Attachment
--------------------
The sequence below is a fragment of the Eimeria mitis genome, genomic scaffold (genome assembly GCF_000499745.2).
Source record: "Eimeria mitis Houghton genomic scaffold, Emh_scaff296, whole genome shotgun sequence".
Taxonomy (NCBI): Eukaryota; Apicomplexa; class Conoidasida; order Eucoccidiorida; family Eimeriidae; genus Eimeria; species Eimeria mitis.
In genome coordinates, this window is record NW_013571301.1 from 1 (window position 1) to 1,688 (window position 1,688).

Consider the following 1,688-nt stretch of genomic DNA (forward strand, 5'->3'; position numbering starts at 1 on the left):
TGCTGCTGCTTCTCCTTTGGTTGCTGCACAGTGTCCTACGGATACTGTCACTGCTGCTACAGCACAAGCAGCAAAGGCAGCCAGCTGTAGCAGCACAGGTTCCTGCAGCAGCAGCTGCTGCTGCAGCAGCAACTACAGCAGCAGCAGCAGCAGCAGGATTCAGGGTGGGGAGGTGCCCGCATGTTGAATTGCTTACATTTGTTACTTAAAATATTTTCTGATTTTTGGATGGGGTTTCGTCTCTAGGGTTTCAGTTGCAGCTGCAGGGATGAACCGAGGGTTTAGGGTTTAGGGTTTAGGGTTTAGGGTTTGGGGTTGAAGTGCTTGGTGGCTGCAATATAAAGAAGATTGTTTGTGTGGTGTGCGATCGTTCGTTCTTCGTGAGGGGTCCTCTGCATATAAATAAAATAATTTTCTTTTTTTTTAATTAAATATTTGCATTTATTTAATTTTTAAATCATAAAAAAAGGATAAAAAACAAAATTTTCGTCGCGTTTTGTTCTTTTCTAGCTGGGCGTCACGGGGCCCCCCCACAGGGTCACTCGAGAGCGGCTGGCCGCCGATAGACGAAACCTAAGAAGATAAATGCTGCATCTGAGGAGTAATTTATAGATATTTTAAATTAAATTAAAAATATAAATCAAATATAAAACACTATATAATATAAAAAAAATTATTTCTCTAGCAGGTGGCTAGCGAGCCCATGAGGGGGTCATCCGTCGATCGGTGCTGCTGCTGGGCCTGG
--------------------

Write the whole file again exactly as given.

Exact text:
The sequence below is a fragment of the Eimeria mitis genome, genomic scaffold (genome assembly GCF_000499745.2).
Source record: "Eimeria mitis Houghton genomic scaffold, Emh_scaff296, whole genome shotgun sequence".
Taxonomy (NCBI): Eukaryota; Apicomplexa; class Conoidasida; order Eucoccidiorida; family Eimeriidae; genus Eimeria; species Eimeria mitis.
In genome coordinates, this window is record NW_013571301.1 from 1 (window position 1) to 1,688 (window position 1,688).

Consider the following 1,688-nt stretch of genomic DNA (forward strand, 5'->3'; position numbering starts at 1 on the left):
TGCTGCTGCTTCTCCTTTGGTTGCTGCACAGTGTCCTACGGATACTGTCACTGCTGCTACAGCACAAGCAGCAAAGGCAGCCAGCTGTAGCAGCACAGGTTCCTGCAGCAGCAGCTGCTGCTGCAGCAGCAACTACAGCAGCAGCAGCAGCAGCAGGATTCAGGGTGGGGAGGTGCCCGCATGTTGAATTGCTTACATTTGTTACTTAAAATATTTTCTGATTTTTGGATGGGGTTTCGTCTCTAGGGTTTCAGTTGCAGCTGCAGGGATGAACCGAGGGTTTAGGGTTTAGGGTTTAGGGTTTAGGGTTTGGGGTTGAAGTGCTTGGTGGCTGCAATATAAAGAAGATTGTTTGTGTGGTGTGCGATCGTTCGTTCTTCGTGAGGGGTCCTCTGCATATAAATAAAATAATTTTCTTTTTTTTTAATTAAATATTTGCATTTATTTAATTTTTAAATCATAAAAAAAGGATAAAAAACAAAATTTTCGTCGCGTTTTGTTCTTTTCTAGCTGGGCGTCACGGGGCCCCCCCACAGGGTCACTCGAGAGCGGCTGGCCGCCGATAGACGAAACCTAAGAAGATAAATGCTGCATCTGAGGAGTAATTTATAGATATTTTAAATTAAATTAAAAATATAAATCAAATATAAAACACTATATAATATAAAAAAAATTATTTCTCTAGCAGGTGGCTAGCGAGCCCATGAGGGGGTCATCCGTCGATCGGTGCTGCTGCTGGGCCTGG